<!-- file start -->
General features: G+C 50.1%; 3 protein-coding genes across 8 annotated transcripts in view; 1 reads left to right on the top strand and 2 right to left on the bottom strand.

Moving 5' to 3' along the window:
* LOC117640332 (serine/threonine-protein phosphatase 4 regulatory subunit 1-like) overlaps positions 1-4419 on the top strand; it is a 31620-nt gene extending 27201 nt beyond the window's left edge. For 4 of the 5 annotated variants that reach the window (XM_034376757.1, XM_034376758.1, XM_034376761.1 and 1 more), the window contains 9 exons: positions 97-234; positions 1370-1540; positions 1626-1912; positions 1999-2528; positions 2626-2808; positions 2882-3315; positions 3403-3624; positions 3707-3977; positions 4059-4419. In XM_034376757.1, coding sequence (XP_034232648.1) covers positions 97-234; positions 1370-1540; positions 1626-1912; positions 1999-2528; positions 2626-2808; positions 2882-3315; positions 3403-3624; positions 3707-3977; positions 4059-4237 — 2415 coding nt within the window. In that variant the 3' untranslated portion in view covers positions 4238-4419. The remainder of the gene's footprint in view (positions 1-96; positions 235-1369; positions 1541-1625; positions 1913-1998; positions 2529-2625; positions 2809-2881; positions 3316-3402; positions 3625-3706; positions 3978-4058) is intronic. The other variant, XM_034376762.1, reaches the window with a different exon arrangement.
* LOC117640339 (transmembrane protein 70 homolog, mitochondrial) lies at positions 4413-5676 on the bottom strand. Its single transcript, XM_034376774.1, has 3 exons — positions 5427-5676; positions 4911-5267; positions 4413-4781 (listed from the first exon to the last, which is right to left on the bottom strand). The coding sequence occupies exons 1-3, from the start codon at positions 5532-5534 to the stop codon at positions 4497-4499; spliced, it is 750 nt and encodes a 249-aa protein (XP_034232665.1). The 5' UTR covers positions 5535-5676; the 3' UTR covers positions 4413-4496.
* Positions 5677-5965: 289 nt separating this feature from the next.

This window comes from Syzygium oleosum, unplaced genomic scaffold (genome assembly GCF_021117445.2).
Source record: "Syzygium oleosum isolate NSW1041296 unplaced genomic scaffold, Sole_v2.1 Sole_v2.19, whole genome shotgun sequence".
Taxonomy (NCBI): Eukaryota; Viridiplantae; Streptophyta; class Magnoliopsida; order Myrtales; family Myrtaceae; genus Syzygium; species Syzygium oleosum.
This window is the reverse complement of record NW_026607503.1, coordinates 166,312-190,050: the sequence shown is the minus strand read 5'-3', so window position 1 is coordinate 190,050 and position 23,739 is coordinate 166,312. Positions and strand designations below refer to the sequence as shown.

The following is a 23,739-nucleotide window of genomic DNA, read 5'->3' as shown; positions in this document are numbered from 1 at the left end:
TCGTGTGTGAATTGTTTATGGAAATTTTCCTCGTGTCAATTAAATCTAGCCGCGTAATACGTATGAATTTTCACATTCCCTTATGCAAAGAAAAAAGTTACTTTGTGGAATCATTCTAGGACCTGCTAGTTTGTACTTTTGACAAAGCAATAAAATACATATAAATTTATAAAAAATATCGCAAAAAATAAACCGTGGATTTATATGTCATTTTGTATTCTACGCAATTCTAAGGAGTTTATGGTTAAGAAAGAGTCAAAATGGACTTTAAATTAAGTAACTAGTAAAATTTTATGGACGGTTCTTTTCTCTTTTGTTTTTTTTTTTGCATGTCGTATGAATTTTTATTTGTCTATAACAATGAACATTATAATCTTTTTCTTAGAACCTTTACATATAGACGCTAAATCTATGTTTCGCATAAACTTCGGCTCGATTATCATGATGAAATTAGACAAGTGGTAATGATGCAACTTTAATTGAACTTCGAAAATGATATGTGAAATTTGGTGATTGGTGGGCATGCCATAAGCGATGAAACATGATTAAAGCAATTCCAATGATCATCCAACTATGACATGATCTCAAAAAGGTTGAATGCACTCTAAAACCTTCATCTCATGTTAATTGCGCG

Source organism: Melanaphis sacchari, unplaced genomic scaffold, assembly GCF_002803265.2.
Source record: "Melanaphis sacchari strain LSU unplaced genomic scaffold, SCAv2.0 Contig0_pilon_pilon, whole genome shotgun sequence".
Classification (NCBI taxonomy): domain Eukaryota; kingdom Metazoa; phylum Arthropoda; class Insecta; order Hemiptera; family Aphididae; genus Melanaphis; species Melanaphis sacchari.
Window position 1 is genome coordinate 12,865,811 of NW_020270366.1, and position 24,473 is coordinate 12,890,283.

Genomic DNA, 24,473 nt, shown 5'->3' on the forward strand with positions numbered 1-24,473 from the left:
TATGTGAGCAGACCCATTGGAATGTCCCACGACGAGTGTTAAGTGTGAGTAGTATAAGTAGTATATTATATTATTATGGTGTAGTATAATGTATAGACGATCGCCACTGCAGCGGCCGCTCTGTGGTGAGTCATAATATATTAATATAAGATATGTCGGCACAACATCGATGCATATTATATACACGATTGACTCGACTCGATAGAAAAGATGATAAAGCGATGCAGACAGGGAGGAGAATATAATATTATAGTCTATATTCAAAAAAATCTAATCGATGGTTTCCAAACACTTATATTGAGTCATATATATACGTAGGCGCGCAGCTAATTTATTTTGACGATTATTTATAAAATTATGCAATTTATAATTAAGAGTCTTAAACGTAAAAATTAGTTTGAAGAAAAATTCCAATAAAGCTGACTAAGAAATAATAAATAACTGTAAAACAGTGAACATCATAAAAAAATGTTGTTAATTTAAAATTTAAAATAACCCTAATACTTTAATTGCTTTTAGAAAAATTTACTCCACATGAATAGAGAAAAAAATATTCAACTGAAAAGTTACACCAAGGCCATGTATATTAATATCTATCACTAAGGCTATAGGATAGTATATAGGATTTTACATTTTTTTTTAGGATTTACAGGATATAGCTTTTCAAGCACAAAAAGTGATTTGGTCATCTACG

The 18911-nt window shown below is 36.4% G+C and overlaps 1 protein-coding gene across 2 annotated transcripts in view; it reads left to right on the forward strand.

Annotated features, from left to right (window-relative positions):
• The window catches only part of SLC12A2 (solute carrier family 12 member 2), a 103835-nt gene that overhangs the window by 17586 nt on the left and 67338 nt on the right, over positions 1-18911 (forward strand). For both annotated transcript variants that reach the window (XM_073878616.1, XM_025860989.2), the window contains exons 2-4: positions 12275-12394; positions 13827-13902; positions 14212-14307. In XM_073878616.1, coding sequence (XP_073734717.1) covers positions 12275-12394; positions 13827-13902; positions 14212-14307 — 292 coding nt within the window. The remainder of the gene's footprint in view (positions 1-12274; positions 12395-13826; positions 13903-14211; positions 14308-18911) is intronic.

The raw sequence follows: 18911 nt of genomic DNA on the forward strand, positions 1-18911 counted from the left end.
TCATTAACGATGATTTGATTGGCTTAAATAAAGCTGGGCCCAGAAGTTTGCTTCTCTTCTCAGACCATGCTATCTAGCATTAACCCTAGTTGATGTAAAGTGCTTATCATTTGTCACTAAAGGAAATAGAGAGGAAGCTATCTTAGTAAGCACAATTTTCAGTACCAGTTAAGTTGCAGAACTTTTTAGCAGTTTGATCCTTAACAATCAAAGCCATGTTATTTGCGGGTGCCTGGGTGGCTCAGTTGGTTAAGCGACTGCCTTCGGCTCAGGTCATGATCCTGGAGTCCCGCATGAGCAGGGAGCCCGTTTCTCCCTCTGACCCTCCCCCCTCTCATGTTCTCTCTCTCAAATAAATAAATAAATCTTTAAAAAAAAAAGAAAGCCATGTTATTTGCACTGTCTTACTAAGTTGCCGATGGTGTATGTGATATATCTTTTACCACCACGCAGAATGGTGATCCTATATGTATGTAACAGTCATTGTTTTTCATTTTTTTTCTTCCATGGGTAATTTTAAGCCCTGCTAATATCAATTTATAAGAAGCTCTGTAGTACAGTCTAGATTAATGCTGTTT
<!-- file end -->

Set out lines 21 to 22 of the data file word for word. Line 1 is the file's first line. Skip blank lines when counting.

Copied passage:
The raw sequence follows: 18911 nt of genomic DNA on the forward strand, positions 1-18911 counted from the left end.
TCATTAACGATGATTTGATTGGCTTAAATAAAGCTGGGCCCAGAAGTTTGCTTCTCTTCTCAGACCATGCTATCTAGCATTAACCCTAGTTGATGTAAAGTGCTTATCATTTGTCACTAAAGGAAATAGAGAGGAAGCTATCTTAGTAAGCACAATTTTCAGTACCAGTTAAGTTGCAGAACTTTTTAGCAGTTTGATCCTTAACAATCAAAGCCATGTTATTTGCGGGTGCCTGGGTGGCTCAGTTGGTTAAGCGACTGCCTTCGGCTCAGGTCATGATCCTGGAGTCCCGCATGAGCAGGGAGCCCGTTTCTCCCTCTGACCCTCCCCCCTCTCATGTTCTCTCTCTCAAATAAATAAATAAATCTTTAAAAAAAAAAGAAAGCCATGTTATTTGCACTGTCTTACTAAGTTGCCGATGGTGTATGTGATATATCTTTTACCACCACGCAGAATGGTGATCCTATATGTATGTAACAGTCATTGTTTTTCATTTTTTTTCTTCCATGGGTAATTTTAAGCCCTGCTAATATCAATTTATAAGAAGCTCTGTAGTACAGTCTAGATTAATGCTGTTT